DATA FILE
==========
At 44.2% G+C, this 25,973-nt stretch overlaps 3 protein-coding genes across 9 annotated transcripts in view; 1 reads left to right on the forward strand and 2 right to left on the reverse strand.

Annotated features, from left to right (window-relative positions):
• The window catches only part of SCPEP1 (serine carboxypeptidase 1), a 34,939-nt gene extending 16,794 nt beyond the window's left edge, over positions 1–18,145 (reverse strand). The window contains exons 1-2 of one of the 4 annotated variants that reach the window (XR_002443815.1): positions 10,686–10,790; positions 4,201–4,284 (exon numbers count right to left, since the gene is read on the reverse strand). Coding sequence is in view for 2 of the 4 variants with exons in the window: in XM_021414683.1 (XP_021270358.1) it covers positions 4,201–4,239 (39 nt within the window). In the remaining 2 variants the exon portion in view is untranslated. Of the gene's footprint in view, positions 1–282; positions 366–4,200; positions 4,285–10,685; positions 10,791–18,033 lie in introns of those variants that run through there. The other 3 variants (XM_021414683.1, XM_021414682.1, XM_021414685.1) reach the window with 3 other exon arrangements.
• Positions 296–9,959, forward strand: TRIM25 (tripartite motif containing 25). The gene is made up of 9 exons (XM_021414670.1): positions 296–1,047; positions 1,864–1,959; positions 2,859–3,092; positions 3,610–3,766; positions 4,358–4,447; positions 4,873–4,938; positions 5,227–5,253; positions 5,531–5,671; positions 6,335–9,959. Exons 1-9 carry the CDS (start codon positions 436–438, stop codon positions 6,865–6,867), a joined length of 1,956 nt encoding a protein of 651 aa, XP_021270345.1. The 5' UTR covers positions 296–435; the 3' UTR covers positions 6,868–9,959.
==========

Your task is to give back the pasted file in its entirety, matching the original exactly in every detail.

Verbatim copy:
At 44.2% G+C, this 25,973-nt stretch overlaps 3 protein-coding genes across 9 annotated transcripts in view; 1 reads left to right on the forward strand and 2 right to left on the reverse strand.

Annotated features, from left to right (window-relative positions):
• The window catches only part of SCPEP1 (serine carboxypeptidase 1), a 34,939-nt gene extending 16,794 nt beyond the window's left edge, over positions 1–18,145 (reverse strand). The window contains exons 1-2 of one of the 4 annotated variants that reach the window (XR_002443815.1): positions 10,686–10,790; positions 4,201–4,284 (exon numbers count right to left, since the gene is read on the reverse strand). Coding sequence is in view for 2 of the 4 variants with exons in the window: in XM_021414683.1 (XP_021270358.1) it covers positions 4,201–4,239 (39 nt within the window). In the remaining 2 variants the exon portion in view is untranslated. Of the gene's footprint in view, positions 1–282; positions 366–4,200; positions 4,285–10,685; positions 10,791–18,033 lie in introns of those variants that run through there. The other 3 variants (XM_021414683.1, XM_021414682.1, XM_021414685.1) reach the window with 3 other exon arrangements.
• Positions 296–9,959, forward strand: TRIM25 (tripartite motif containing 25). The gene is made up of 9 exons (XM_021414670.1): positions 296–1,047; positions 1,864–1,959; positions 2,859–3,092; positions 3,610–3,766; positions 4,358–4,447; positions 4,873–4,938; positions 5,227–5,253; positions 5,531–5,671; positions 6,335–9,959. Exons 1-9 carry the CDS (start codon positions 436–438, stop codon positions 6,865–6,867), a joined length of 1,956 nt encoding a protein of 651 aa, XP_021270345.1. The 5' UTR covers positions 296–435; the 3' UTR covers positions 6,868–9,959.